Andreas Eriksen, a philosopher who works on professional ethics and role morality.

Professional ethics in the age of AI: Upgrading to v3.0

Doctors versus Google

Can a team of laypeople armed with Google beat doctors at diagnostics? That is the premise of a Norwegian TV show that has won international acclaim. Doctors are seemingly happy to participate and defend the honor of their practice. But the very fact that this is a realistic challenge is symptomatic of a more general and fundamental shift in the traditional power base of the professions. Developments in the field of artificial intelligence and the proliferation of online services are making accessibility of knowledge less dependent on traditional modes of professional practice. I believe this calls for a new perspective in professional ethics that takes these shifts seriously. As I will explain, “professional ethics version 3.0” may be an appropriate term for this upgrade.

“Increasingly capable machines”

The developments that necessitate this new perspective in normative theorizing are vividly portrayed in Richard and Daniel Susskind’s book The Future of the Professions (2015). They argue that technology is dismantling the monopolies of the traditional professions—for the better. In what they call our current “technology-based Internet society,” new ways of sharing expertize are refashioning public expectations. The book presents telling numbers on how artificial intelligence and online services are outcompeting traditional practices of providing academic courses, medical information, tax preparation, legal advice and more. Tasks that have been performed by professionals are taken over by “increasingly capable machines” that allegedly deliver services cheaper, faster, and better.

Normative theorists need to consider what these findings and predictions imply with regard to standards of professional role morality. Given that we are facing complex and fundamental change due to the possibilities of artificial intelligence, theories of professional ethics need to address how this alters the ground for legitimate public expectations and the conditions of trust. In particular, how does technological change in practice affect the merits of professional decisions and actions?

Professional ethics before AI

The call for a “third version” of professional ethics may sound hyperbolical, but let me explain how it relates to two previous stages. Version one concerned individual professionals. The early professional ethics codes were highly aware of how the behavior and values of the single role holder reflected on the public standing of the profession as a whole. Although this aspect has never disappeared, we can speak of a second stage (version two) when organizations and their procedural regulations gained more attention. This has been called “the institutional turn” in professional ethics (cf. Thompson, 1999). While organizations have always shaped professional practice, the appreciation of their significance for professional responsibility was gradual. The question now is how the swift arrival of artificial intelligence and new modes of sharing expertize changes our moral relation to professionals.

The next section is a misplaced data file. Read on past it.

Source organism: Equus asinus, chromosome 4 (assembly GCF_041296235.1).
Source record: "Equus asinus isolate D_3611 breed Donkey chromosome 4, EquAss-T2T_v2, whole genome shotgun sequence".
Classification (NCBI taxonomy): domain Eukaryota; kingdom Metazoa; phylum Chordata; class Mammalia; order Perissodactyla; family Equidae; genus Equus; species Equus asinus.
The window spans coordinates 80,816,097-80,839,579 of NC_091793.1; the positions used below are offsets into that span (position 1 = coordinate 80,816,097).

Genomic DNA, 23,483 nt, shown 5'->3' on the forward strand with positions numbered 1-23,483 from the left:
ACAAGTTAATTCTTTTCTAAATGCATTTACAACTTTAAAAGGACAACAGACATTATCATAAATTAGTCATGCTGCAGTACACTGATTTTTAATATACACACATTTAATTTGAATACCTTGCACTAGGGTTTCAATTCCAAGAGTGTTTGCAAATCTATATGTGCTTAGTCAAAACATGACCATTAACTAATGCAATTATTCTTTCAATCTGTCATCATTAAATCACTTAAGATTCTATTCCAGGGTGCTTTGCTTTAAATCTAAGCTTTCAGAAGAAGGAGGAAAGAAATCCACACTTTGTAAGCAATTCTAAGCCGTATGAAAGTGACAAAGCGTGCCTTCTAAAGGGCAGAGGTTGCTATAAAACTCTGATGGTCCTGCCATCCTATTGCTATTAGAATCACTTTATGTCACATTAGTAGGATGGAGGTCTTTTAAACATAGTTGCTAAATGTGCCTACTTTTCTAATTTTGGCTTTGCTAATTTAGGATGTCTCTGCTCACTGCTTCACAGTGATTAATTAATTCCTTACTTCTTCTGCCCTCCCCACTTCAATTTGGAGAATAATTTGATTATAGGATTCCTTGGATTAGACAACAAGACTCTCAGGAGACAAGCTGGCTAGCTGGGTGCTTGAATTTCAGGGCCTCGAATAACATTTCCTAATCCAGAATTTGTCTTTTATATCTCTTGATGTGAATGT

Philosophers should work in tandem with sociologists here. In this regard, consider how a call for a transition from version one to version two was foreshadowed in sociological writing. Thirty years ago, Andrew Abbott noted in his cornerstone contribution to professional sociology—The System of Professions (1988)—that the public approval of professional jurisdictions rested on outdated archetypes of work. The professions want to appear as virtuous, but the public image of the virtuous professional did not really track institutional reality. Abbott drew attention to how the public continued to think of the professionals in the image of a romanticized past: “Today, for example, when the vast majority of professionals are in organizational practice, and indeed when only about 50 percent of even doctors and lawyers are in independent practice, the public continues to think of professional life in terms of solo, independent practice” (p. 61).

When machines become professionals

How is the third version special compared to the previous two? One important distinction is how the third version is gradually dispelling the social logic of ordinary morality, which arguably remained perceptibly intact even in the organizational setting. That is, the organizational aspect of professional practice does not by itself imply a radical break with the kind of interaction we are familiar with from the ordinary or non-institutional morality. There are still face-to-face interactions that enable immediate emotional responses.

Care, loyalty, and respect are key virtues of role holders in hospitals or classrooms. They are also concepts that most clearly apply to the relations between agents who encounter each other directly. To care about patients or pupils, for example, seems to involve being concerned about the condition of concrete individuals, as opposed to more abstract categories. Similarly, loyalty to clients often requires attentiveness to how needs and interests are expressed (how they matter to this client), not just mechanical subsumption under institutional rules. Moreover, respect for autonomous decisions requires that conditions are present for making a professional judgment about relevant agent capacities of the decision-maker (e.g., understanding, free deliberation).